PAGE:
Hitachi Capital Driving Instructor Solutions has launched a new flexible leasing solution aimed directly at provisional driving instructors (PDIs).
The market leading supplier of new dual-controlled cars to driving schools and instructors is now helping PDIs get on to the road in a brand new car and start building a diary of lessons to help them recoup the initial outlay of driving instructor training with a no-risk flexible leasing contract.
With the training to become a driving instructor costing upwards of £1,000, PDIs are keen to build experience, customers and revenue as quickly as possible having passed their part one and two exams.
Once a trainee driving instructor has passed their part one and part two exams, they are entitled to a trainee driving instructor license, classifying them as a PDI, which allows them to start teaching whilst working towards their part three exam and becoming an approved driving instructor.
However, Hitachi Capital was noticing a reluctance by PDIs to commit to a long term lease; in the unlikely event they did not pass their part three exam. The solution was a flexi-lease contract of 12 months with the option to hand the car back after month seven without charge.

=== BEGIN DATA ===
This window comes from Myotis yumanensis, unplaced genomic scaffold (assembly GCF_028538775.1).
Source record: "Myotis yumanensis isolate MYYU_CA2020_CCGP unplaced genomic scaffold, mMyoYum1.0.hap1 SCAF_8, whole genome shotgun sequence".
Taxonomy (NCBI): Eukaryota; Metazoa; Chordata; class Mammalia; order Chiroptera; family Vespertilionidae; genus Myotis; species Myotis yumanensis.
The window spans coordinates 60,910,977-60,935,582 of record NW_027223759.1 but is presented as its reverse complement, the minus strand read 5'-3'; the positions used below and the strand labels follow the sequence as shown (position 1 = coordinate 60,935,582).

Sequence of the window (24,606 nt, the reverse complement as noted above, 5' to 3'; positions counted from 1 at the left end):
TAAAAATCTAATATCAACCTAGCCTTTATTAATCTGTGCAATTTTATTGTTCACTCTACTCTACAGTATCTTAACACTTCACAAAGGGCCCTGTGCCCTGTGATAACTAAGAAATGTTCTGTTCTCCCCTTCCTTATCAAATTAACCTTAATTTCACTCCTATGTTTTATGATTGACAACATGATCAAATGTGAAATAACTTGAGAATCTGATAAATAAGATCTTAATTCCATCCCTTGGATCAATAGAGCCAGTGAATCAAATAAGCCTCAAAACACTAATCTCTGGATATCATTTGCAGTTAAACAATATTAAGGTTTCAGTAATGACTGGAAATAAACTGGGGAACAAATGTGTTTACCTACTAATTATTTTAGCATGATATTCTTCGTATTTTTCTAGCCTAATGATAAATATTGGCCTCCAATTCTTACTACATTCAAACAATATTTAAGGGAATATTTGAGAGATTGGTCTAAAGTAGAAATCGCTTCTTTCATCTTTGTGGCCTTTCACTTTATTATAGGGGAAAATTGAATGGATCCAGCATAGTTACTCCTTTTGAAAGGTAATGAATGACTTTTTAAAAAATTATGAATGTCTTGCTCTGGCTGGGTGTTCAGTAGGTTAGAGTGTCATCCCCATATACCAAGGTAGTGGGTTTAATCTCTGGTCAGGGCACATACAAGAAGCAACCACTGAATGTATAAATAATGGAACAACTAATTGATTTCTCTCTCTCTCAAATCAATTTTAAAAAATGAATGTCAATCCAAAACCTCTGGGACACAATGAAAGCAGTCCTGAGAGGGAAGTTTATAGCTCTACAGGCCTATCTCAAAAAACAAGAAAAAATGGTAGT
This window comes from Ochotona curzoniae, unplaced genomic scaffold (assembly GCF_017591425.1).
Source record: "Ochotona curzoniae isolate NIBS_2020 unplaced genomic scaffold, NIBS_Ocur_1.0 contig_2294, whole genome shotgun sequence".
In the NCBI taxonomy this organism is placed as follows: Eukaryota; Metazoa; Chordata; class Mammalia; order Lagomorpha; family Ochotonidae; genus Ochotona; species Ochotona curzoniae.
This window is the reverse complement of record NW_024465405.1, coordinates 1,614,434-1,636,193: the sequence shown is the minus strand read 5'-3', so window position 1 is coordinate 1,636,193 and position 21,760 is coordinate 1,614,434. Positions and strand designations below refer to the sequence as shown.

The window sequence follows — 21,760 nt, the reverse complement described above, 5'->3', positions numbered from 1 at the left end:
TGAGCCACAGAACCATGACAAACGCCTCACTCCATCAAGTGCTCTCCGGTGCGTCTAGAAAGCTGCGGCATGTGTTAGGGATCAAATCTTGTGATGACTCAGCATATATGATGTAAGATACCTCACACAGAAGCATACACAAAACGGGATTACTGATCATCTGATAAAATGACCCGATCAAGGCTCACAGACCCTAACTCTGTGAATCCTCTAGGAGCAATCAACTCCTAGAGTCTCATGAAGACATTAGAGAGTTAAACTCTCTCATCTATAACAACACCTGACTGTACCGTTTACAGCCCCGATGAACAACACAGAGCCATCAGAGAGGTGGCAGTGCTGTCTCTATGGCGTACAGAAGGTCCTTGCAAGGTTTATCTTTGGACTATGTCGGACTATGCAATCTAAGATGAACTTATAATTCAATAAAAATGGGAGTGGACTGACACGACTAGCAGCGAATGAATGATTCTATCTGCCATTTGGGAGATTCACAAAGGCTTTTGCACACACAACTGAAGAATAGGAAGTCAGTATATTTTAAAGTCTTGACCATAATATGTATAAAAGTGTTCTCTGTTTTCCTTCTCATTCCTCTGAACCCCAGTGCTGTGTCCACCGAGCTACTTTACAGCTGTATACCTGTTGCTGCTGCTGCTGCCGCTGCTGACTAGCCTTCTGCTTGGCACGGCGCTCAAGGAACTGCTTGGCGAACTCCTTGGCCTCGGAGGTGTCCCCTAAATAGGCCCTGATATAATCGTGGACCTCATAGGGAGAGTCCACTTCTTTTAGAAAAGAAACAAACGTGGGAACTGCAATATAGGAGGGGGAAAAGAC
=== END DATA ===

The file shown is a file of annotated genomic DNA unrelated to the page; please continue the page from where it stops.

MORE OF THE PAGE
Available on all makes and models supplied by Hitachi Capital, the new flexi-lease has mileage options available from 20,000 per annum, requires customers to have passed both part one and two exams, is subject to credit check and includes a £300 plus VAT cost which can be paid up front or split over the initial seven months, helping to reduce the risk for the newly qualified PDI.
Chris Tarry, general manager at Hitachi Capital Driving Solutions, commented: “We’re listening to our customers and recognised the need for a flexible option for trainees working towards their last exam whilst building up a diary of lessons.
“Another significant benefit of partnering with Hitachi Capital is that we will fully maintain the car, so our PDI customers can concentrate on starting, building and running a successful business without the added complication of worrying about servicing, repair and maintenance.”